One of the jobs of being an elected official is that you are supposed to meet with people — even those with whom you have profound disagreement.
An elected official can make it clear that he or she won’t be swayed by whatever it is that someone might want to say about a subject. Even so, there may exist on some subjects the possibility that someone might actually have information that could change the elected official’s mind.
Regardless, courtesy dictates that the elected official hear out the person or group of people, even if it is about a controversial project that the elected official opposes and that is proposed for the elected official’s legislative district.
Rejecting an invitation to meet about such a project would be inappropriate.
And yet that is what Rep. Bryce Edgmon, Democrat of Dillingham, did in refusing to meet with a new advisory committee put together by the Pebble Partnership, the entity pressing ahead with efforts to develop an enormous open pit copper and gold mine in the headwaters region of salmon-rich Bristol Bay, which is within his district.
Worse, Rep. Edgmon also is the speaker of the House, the leader of the majority in the chamber. As such, he had an even higher obligation to meet with the committee.
The issue erupted recently when the Pebble advisory committee decided it wanted to meet with opponents of the proposed mine. Invitations were sent to many people, including Rep. Edgmon, to attend the committee’s first meeting. They didn’t attend. Instead, they spat verbally on the invitation and opted to stage a protest rally outside the meeting.
“To members of the Pebble advisory committee: Thanks, but no thanks,” began the snarky column published Aug. 19 in the Alaska Dispatch News and signed by Ralph Andersen, CEO of Bristol Bay Native Association; Robert Heyano, president of United Tribes of Bristol Bay; Brian Kraft, president of Katmai Service Providers; Myrtice Noden, executive director of Nunamta Aulukestai; Robin Samuelson, president of Bristol Bay Economic Development Corp.; Norm Van Vactor, CEO of Bristol Bay Economic Development Corp.; Nelli Williams, Alaska director of Trout Unlimited — and by the speaker of the Alaska House of Representatives, Rep. Edgmon.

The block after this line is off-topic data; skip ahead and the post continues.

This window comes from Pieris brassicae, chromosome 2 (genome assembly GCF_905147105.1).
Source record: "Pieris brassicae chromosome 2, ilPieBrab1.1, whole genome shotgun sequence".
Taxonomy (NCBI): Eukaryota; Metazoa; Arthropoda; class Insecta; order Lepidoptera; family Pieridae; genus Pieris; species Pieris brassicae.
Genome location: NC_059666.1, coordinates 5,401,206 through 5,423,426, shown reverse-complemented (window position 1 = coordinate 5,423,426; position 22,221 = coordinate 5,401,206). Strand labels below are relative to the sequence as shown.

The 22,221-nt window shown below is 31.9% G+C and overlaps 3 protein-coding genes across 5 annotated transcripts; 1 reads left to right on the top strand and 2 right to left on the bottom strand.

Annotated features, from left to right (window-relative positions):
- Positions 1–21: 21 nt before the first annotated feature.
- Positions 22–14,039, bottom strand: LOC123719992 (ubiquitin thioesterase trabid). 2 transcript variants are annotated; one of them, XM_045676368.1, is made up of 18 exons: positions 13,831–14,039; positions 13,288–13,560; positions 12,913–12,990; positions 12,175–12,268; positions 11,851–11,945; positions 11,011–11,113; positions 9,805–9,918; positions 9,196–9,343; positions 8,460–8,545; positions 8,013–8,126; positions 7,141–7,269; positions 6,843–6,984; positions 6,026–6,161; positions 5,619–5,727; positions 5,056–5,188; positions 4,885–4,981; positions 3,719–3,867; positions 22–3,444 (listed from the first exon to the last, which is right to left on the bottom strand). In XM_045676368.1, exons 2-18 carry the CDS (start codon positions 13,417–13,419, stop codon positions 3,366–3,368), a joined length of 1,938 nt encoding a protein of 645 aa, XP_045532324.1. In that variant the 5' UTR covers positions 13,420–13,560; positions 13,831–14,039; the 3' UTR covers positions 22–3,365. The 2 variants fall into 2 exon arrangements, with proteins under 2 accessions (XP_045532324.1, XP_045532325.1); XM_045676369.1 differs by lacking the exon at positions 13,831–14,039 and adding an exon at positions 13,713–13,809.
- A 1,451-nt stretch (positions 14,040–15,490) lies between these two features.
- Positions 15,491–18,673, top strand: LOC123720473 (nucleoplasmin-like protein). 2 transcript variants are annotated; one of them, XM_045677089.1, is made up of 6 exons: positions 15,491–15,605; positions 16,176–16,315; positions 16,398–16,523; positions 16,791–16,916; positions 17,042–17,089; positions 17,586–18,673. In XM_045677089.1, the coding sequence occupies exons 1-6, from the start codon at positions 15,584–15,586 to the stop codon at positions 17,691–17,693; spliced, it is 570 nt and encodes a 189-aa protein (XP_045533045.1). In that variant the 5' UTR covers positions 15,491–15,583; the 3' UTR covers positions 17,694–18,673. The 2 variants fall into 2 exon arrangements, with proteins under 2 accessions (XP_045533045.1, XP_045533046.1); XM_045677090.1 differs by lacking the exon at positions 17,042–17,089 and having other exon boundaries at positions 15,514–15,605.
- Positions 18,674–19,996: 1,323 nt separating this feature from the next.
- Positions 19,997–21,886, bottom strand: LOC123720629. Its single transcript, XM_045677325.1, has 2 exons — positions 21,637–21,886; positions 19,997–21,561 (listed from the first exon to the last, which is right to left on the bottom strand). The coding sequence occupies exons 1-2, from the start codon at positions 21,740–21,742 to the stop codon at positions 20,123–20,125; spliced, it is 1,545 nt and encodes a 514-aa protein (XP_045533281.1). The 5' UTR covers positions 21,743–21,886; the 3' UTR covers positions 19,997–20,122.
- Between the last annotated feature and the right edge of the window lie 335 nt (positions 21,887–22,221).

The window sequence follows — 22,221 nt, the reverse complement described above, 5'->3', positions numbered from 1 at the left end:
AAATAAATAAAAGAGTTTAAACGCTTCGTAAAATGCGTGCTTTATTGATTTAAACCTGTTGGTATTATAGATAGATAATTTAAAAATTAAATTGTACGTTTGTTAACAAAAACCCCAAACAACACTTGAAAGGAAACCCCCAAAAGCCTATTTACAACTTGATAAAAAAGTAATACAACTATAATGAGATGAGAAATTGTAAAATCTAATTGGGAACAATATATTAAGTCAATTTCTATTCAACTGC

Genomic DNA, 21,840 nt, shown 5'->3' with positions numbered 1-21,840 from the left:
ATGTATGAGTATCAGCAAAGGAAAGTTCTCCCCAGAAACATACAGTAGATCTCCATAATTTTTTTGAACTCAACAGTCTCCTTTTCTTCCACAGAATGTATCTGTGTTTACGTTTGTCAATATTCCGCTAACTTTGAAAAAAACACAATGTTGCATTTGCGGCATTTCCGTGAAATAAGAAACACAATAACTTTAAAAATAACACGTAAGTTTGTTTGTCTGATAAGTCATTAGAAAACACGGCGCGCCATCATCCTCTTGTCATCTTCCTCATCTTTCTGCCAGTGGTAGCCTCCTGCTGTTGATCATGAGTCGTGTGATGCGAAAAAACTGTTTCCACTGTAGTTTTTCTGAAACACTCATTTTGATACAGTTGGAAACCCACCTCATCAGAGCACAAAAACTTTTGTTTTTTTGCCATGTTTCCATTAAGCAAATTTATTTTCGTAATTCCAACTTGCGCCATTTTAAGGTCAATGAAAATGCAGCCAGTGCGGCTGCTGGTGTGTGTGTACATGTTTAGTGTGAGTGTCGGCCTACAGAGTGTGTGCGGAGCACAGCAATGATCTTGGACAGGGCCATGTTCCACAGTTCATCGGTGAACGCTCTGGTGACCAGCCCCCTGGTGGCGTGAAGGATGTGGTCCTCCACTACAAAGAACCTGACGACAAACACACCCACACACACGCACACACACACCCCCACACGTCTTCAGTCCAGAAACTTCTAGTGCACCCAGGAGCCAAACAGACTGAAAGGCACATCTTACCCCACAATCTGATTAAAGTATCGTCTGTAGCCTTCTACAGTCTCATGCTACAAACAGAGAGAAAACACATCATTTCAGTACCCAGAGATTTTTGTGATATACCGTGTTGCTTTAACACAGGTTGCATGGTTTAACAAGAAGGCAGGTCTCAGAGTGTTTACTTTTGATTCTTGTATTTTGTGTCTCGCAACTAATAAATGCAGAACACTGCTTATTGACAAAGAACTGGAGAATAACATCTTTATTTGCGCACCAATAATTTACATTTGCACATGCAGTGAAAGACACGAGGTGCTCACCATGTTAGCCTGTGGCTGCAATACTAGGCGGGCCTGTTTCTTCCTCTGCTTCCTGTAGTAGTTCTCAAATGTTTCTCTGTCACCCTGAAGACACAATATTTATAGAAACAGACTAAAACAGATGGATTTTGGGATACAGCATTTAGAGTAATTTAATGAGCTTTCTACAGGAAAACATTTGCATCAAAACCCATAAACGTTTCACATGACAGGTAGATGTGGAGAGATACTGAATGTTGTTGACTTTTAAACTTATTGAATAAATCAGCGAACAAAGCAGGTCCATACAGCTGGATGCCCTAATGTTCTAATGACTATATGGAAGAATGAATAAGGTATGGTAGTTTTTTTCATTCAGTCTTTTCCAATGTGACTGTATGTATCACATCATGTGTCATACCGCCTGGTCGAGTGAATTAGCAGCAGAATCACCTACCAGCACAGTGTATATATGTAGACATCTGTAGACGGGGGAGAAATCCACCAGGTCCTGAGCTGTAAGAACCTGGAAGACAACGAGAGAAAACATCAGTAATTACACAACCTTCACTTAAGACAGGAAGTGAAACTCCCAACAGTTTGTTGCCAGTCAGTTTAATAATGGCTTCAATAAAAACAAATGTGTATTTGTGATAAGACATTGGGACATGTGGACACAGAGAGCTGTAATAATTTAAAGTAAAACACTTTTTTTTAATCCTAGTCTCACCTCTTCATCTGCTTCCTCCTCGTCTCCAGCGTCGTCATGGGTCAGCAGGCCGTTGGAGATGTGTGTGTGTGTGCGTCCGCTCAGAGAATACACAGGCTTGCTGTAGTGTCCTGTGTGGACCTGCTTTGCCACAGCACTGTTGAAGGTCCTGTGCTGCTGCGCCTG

“Bristol Bay has thought this over for a long time, and we have long since made up our minds: Pebble mine is not welcome here. The discussion is over,” the column continues. “It is an utter waste of your time, and ours, to sit down and discuss how to build a ‘better’ mine in Bristol Bay. That’s because our region does not want a Pebble mine in any size, form or configuration.”
That’s not very speaker-like talk by the speaker of the House.
No question the Pebble Mine is one of the most controversial resource-extraction proposals Alaska has seen in many years.
The Environmental Protection Agency, during the Obama administration, blocked development of the Pebble Mine, citing its significant risk to the Bristol Bay fishery. The Pebble Partnership then sued the EPA, alleging collusion between the Obama-era EPA and the mine’s opponents, though the agency’s inspector general later determined none existed. Earlier this year, and with a friendlier administration in the White House, the EPA reversed itself as part of a court settlement and will now allow the Pebble Partnership to proceed with the permitting process.
EPA Administrator Scott Pruitt said at the time the agency “will provide Pebble a fair process” and that “We are committed to listening to all voices as this process unfolds.”
That’s something House Speaker Edgmon should have done — and should do — regarding Pebble Mine.
Whether Pebble is ultimately good or bad for Alaska is something Alaskans will have to decide. Even with public sentiment against the mine, as it seems to be, the project’s proponents deserve a fair hearing — from government agencies and from elected officials.
— Fairbanks Daily News-Miner,